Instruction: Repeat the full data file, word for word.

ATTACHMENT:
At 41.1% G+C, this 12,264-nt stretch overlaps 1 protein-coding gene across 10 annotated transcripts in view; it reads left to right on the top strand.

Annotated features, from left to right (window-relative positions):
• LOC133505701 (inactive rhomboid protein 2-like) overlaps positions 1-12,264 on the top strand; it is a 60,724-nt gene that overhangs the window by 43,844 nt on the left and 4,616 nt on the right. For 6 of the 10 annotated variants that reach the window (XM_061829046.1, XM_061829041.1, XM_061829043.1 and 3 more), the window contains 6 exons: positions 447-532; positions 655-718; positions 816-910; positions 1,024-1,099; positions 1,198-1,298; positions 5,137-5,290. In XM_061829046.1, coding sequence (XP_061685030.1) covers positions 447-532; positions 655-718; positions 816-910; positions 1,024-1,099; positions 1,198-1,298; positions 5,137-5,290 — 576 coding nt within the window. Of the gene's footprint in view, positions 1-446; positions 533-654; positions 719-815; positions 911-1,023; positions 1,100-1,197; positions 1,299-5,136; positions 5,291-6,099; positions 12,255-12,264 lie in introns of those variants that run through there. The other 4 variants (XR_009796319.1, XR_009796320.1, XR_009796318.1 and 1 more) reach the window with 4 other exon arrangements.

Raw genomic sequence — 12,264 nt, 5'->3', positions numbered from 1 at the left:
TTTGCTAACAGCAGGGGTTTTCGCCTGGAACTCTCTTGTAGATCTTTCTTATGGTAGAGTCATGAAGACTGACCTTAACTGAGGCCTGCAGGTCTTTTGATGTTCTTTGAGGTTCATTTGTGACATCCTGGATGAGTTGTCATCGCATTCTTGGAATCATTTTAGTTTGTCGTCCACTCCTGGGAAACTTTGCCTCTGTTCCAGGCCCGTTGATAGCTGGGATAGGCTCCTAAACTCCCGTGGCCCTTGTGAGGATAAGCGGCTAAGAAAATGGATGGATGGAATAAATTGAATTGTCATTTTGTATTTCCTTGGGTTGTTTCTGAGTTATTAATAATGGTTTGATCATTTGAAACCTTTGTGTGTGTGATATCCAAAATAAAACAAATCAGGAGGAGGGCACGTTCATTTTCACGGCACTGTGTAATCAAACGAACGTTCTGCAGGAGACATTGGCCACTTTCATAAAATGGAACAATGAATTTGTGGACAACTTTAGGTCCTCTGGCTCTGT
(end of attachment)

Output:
At 41.1% G+C, this 12,264-nt stretch overlaps 1 protein-coding gene across 10 annotated transcripts in view; it reads left to right on the top strand.

Annotated features, from left to right (window-relative positions):
• LOC133505701 (inactive rhomboid protein 2-like) overlaps positions 1-12,264 on the top strand; it is a 60,724-nt gene that overhangs the window by 43,844 nt on the left and 4,616 nt on the right. For 6 of the 10 annotated variants that reach the window (XM_061829046.1, XM_061829041.1, XM_061829043.1 and 3 more), the window contains 6 exons: positions 447-532; positions 655-718; positions 816-910; positions 1,024-1,099; positions 1,198-1,298; positions 5,137-5,290. In XM_061829046.1, coding sequence (XP_061685030.1) covers positions 447-532; positions 655-718; positions 816-910; positions 1,024-1,099; positions 1,198-1,298; positions 5,137-5,290 — 576 coding nt within the window. Of the gene's footprint in view, positions 1-446; positions 533-654; positions 719-815; positions 911-1,023; positions 1,100-1,197; positions 1,299-5,136; positions 5,291-6,099; positions 12,255-12,264 lie in introns of those variants that run through there. The other 4 variants (XR_009796319.1, XR_009796320.1, XR_009796318.1 and 1 more) reach the window with 4 other exon arrangements.

Raw genomic sequence — 12,264 nt, 5'->3', positions numbered from 1 at the left:
TTTGCTAACAGCAGGGGTTTTCGCCTGGAACTCTCTTGTAGATCTTTCTTATGGTAGAGTCATGAAGACTGACCTTAACTGAGGCCTGCAGGTCTTTTGATGTTCTTTGAGGTTCATTTGTGACATCCTGGATGAGTTGTCATCGCATTCTTGGAATCATTTTAGTTTGTCGTCCACTCCTGGGAAACTTTGCCTCTGTTCCAGGCCCGTTGATAGCTGGGATAGGCTCCTAAACTCCCGTGGCCCTTGTGAGGATAAGCGGCTAAGAAAATGGATGGATGGAATAAATTGAATTGTCATTTTGTATTTCCTTGGGTTGTTTCTGAGTTATTAATAATGGTTTGATCATTTGAAACCTTTGTGTGTGTGATATCCAAAATAAAACAAATCAGGAGGAGGGCACGTTCATTTTCACGGCACTGTGTAATCAAACGAACGTTCTGCAGGAGACATTGGCCACTTTCATAAAATGGAACAATGAATTTGTGGACAACTTTAGGTCCTCTGGCTCTGT